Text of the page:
Stats and stories

Growing up around my dad, I learned a valuable lesson: “Sometimes its better to keep the peace.” He always said this after he and his wife were done arguing, and even though it was clear that he was right, he would just let it go because continuing the fight would do nothing except cause more aggravation.

That lesson always pops into my head when I feel the desire to talk about certain topics. And one of these “keep the peace” topics is Anthropogenic Global Warming (ie, man is causing the earth to warm). I’m a skeptic on the subject … meaning I don’t think it’s met the scientific burden of proof to be called “fact.” But, when I talk about the subject, I do it like how some racist assholes talk about people of different races — in a hushed voice and to those who feel the same way as they do.

But sometimes it’s hard to keep the peace. I’m constantly bombarded by people lobbing all kinds of ridiculousness on this subject. Fires in Russia? Must be AGW! (Despite the fact that there’s written records of it happening since 1298, and it’s happened several times since the 1900s.) Highest temperatures since 1850? AGW! (Then what caused the high temperatures in 1850, since AGW is believed to have started impacting the Earth in the 1950s?) Carbon Dioxide caused carnivores to shrink! I mean, if it can be traced back to or linked to CO2 or the AGW cause, it has. Trust me. If it were any other topic (like if a church linked all social ills to people who didn’t go to church), people would be laughing.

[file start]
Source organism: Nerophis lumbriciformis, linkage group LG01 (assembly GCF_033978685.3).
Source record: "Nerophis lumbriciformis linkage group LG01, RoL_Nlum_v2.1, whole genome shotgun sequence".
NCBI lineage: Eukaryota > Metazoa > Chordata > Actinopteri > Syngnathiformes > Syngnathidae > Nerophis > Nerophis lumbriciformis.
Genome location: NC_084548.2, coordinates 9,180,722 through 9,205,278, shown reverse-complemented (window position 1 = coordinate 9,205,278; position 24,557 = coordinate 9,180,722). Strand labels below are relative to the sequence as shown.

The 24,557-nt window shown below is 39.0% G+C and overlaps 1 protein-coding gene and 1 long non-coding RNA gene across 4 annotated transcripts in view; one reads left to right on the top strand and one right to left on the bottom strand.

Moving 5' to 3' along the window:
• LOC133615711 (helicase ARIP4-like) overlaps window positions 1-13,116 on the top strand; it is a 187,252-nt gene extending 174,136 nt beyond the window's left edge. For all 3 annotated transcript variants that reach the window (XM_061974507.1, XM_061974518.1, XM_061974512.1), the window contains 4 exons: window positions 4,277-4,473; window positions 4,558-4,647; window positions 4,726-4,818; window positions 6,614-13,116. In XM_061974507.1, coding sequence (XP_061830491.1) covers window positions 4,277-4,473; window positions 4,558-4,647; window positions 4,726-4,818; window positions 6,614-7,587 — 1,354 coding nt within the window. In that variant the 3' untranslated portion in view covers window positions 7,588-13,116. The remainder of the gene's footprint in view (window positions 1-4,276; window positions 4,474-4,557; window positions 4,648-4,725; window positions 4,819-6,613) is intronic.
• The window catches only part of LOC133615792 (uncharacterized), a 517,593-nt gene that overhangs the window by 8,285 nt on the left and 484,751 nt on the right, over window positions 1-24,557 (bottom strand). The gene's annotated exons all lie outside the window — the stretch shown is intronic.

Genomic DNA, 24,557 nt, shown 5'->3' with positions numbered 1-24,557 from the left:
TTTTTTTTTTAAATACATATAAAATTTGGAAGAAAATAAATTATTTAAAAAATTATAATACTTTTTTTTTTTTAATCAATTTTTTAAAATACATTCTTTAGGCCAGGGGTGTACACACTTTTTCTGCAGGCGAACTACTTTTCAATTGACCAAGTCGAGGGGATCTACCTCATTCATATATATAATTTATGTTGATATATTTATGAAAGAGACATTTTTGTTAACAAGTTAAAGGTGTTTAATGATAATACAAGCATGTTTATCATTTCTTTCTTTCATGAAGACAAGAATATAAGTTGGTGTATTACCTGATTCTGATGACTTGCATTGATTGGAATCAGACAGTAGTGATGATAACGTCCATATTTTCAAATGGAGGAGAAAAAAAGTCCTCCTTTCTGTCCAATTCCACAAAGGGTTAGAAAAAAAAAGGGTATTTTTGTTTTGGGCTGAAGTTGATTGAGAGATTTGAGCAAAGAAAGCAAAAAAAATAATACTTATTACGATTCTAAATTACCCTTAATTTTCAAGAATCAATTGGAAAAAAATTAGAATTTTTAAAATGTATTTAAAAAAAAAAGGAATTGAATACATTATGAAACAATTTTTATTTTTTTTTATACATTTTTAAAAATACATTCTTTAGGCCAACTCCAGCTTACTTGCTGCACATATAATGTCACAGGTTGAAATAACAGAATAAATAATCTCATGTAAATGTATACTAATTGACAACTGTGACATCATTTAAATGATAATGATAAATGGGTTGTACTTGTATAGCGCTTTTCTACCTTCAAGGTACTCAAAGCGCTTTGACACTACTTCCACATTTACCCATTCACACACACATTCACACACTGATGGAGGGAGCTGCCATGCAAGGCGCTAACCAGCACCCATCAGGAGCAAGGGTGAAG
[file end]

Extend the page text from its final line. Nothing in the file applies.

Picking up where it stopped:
No poop me, please

But the reason I’m relatively quiet about my skepticism? If you write about it or talk about it, it usually produces a very visceral, negative response. Insults, insinuations and accusations usually follow. By being skeptical that man is driving climate change, some will call me a “denier.” (False. I’m not denying anything … I’m saying I have doubt in the AGW claims.) Others feel that I put on an SS uniform in the morning and then hop in my leaded gas/coal-fired hybrid SUV to go to work. They think my job involves taking a shit on baby seals and wiping my ass with polar bear fur while formulating new and inventive conspiracy theories about how the environmental movement is trying to enslave us all. And at the end of my supposed day, I burn styrofoam and plastic containers as a sacrifice to Glenn Beck, Rush Limbaugh and Sarah Palin (the Republican Goddess of Fertility, since she so full of shit) and feed people from third-world countries the ashes.

And none of this is even close to being true.